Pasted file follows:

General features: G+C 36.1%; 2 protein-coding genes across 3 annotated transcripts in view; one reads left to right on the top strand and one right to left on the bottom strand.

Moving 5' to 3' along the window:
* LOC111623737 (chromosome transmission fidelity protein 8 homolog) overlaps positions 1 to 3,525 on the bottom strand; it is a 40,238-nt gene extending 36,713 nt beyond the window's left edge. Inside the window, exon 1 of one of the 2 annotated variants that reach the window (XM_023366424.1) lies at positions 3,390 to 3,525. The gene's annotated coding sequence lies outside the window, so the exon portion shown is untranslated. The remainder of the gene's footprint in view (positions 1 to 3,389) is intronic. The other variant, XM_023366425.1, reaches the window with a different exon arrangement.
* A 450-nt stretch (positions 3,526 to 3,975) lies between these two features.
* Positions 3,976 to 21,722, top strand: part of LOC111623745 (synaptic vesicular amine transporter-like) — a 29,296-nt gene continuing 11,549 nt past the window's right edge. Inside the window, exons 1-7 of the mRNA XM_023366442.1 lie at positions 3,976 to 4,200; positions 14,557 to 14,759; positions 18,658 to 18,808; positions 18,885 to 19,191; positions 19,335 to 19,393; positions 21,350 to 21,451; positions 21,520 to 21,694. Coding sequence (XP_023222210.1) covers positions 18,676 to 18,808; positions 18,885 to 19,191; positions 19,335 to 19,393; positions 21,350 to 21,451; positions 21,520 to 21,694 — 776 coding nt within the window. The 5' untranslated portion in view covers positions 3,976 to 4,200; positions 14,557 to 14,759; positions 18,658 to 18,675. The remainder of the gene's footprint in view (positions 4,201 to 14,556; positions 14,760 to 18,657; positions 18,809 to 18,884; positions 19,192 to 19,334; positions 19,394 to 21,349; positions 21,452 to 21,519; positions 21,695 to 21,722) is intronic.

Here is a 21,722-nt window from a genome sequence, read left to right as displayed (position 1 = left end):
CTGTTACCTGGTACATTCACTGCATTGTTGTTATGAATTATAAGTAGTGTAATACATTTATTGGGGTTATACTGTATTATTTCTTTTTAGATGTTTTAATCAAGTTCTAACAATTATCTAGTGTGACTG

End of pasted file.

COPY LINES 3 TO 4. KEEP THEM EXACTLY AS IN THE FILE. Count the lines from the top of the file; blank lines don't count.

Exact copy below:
* LOC111623737 (chromosome transmission fidelity protein 8 homolog) overlaps positions 1 to 3,525 on the bottom strand; it is a 40,238-nt gene extending 36,713 nt beyond the window's left edge. Inside the window, exon 1 of one of the 2 annotated variants that reach the window (XM_023366424.1) lies at positions 3,390 to 3,525. The gene's annotated coding sequence lies outside the window, so the exon portion shown is untranslated. The remainder of the gene's footprint in view (positions 1 to 3,389) is intronic. The other variant, XM_023366425.1, reaches the window with a different exon arrangement.
* A 450-nt stretch (positions 3,526 to 3,975) lies between these two features.